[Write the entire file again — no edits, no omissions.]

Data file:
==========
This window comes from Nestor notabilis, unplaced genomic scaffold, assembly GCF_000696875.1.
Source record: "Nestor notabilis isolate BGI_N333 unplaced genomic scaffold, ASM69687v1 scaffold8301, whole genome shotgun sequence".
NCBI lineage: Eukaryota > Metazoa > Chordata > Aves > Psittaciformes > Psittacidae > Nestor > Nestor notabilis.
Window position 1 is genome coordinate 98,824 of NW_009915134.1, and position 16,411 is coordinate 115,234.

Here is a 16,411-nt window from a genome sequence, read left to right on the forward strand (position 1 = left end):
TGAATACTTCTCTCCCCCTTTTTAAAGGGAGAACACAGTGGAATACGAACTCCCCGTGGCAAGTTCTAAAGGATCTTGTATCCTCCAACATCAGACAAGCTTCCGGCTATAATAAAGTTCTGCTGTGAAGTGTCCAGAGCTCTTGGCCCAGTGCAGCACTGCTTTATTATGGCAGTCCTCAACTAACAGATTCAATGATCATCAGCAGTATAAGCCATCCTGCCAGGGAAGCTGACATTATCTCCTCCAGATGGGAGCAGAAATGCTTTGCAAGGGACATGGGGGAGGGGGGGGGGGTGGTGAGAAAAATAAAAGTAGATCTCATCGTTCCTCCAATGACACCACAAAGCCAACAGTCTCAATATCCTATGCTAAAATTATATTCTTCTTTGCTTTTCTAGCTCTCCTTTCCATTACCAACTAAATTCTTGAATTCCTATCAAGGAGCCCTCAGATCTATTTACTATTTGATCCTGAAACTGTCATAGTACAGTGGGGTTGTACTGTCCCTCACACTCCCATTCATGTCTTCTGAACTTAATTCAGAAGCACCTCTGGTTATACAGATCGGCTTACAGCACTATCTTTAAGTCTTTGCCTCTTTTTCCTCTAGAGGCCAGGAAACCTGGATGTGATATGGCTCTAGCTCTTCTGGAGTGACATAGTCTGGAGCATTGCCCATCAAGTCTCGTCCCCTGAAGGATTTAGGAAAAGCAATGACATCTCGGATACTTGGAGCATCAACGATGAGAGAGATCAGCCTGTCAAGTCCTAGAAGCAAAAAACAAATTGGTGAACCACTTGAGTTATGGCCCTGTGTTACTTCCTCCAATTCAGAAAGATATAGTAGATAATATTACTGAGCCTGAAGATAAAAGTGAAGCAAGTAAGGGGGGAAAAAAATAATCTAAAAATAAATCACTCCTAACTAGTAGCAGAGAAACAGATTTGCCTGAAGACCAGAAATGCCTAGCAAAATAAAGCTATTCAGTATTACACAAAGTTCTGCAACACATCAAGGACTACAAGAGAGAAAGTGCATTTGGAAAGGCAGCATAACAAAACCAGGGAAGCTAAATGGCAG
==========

This window comes from Nestor notabilis, unplaced genomic scaffold, assembly GCF_000696875.1.
Source record: "Nestor notabilis isolate BGI_N333 unplaced genomic scaffold, ASM69687v1 scaffold8301, whole genome shotgun sequence".
NCBI lineage: Eukaryota > Metazoa > Chordata > Aves > Psittaciformes > Psittacidae > Nestor > Nestor notabilis.
Window position 1 is genome coordinate 98,824 of NW_009915134.1, and position 16,411 is coordinate 115,234.

Here is a 16,411-nt window from a genome sequence, read left to right on the forward strand (position 1 = left end):
TGAATACTTCTCTCCCCCTTTTTAAAGGGAGAACACAGTGGAATACGAACTCCCCGTGGCAAGTTCTAAAGGATCTTGTATCCTCCAACATCAGACAAGCTTCCGGCTATAATAAAGTTCTGCTGTGAAGTGTCCAGAGCTCTTGGCCCAGTGCAGCACTGCTTTATTATGGCAGTCCTCAACTAACAGATTCAATGATCATCAGCAGTATAAGCCATCCTGCCAGGGAAGCTGACATTATCTCCTCCAGATGGGAGCAGAAATGCTTTGCAAGGGACATGGGGGAGGGGGGGGGGGTGGTGAGAAAAATAAAAGTAGATCTCATCGTTCCTCCAATGACACCACAAAGCCAACAGTCTCAATATCCTATGCTAAAATTATATTCTTCTTTGCTTTTCTAGCTCTCCTTTCCATTACCAACTAAATTCTTGAATTCCTATCAAGGAGCCCTCAGATCTATTTACTATTTGATCCTGAAACTGTCATAGTACAGTGGGGTTGTACTGTCCCTCACACTCCCATTCATGTCTTCTGAACTTAATTCAGAAGCACCTCTGGTTATACAGATCGGCTTACAGCACTATCTTTAAGTCTTTGCCTCTTTTTCCTCTAGAGGCCAGGAAACCTGGATGTGATATGGCTCTAGCTCTTCTGGAGTGACATAGTCTGGAGCATTGCCCATCAAGTCTCGTCCCCTGAAGGATTTAGGAAAAGCAATGACATCTCGGATACTTGGAGCATCAACGATGAGAGAGATCAGCCTGTCAAGTCCTAGAAGCAAAAAACAAATTGGTGAACCACTTGAGTTATGGCCCTGTGTTACTTCCTCCAATTCAGAAAGATATAGTAGATAATATTACTGAGCCTGAAGATAAAAGTGAAGCAAGTAAGGGGGGAAAAAAATAATCTAAAAATAAATCACTCCTAACTAGTAGCAGAGAAACAGATTTGCCTGAAGACCAGAAATGCCTAGCAAAATAAAGCTATTCAGTATTACACAAAGTTCTGCAACACATCAAGGACTACAAGAGAGAAAGTGCATTTGGAAAGGCAGCATAACAAAACCAGGGAAGCTAAATGGCAG